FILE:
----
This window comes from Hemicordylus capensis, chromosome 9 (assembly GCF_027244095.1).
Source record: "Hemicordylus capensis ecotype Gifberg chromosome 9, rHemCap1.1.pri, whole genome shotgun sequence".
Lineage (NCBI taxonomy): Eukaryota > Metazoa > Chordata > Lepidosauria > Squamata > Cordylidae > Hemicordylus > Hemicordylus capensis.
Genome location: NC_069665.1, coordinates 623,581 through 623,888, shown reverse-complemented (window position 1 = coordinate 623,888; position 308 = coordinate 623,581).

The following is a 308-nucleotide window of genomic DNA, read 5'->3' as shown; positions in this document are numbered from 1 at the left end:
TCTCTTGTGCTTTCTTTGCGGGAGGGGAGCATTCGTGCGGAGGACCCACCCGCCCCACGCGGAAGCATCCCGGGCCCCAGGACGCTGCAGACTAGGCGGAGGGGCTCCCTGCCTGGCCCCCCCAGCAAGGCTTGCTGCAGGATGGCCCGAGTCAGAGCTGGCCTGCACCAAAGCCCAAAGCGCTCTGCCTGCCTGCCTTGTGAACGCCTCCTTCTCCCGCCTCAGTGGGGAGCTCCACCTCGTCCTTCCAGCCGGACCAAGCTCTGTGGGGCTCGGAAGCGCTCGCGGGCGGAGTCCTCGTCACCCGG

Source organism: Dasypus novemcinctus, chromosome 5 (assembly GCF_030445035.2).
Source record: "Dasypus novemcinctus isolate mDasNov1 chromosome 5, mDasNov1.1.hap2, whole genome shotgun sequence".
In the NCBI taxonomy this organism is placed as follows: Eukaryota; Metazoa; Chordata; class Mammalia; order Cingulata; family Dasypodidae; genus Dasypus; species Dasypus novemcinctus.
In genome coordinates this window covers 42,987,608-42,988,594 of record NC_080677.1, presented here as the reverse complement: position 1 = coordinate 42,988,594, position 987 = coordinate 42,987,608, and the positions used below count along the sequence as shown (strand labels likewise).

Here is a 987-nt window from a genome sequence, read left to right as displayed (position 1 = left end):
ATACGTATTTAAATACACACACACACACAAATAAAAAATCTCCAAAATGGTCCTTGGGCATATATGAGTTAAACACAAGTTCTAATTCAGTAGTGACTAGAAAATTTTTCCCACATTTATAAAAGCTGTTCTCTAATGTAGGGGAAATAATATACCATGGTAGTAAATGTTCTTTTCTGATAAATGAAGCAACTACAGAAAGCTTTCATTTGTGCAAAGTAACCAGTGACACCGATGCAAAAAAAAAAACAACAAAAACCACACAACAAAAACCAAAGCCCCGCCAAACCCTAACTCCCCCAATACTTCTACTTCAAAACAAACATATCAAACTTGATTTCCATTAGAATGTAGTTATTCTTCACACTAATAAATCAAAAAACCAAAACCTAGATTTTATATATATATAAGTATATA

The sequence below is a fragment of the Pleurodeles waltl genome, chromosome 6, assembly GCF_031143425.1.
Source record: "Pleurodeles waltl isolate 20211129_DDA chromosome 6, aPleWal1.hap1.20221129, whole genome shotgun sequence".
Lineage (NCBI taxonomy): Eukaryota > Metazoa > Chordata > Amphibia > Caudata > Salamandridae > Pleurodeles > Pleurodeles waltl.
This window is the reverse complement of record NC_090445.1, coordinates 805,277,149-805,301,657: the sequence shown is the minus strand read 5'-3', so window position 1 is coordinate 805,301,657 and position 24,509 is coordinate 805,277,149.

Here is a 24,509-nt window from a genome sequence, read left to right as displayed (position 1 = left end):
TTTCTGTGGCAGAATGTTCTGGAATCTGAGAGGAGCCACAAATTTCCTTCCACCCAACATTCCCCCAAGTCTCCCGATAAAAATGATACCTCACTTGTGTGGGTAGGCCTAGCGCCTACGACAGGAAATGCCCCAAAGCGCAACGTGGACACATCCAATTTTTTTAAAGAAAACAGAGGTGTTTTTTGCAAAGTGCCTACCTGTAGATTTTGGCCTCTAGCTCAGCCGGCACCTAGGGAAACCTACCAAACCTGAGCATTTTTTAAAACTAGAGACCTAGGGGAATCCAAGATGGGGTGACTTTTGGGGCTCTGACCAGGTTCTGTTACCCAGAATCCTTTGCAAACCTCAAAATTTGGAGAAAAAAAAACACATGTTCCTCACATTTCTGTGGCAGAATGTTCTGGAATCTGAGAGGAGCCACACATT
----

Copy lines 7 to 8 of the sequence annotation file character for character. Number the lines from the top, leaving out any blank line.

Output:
Source organism: Dasypus novemcinctus, chromosome 5 (assembly GCF_030445035.2).
Source record: "Dasypus novemcinctus isolate mDasNov1 chromosome 5, mDasNov1.1.hap2, whole genome shotgun sequence".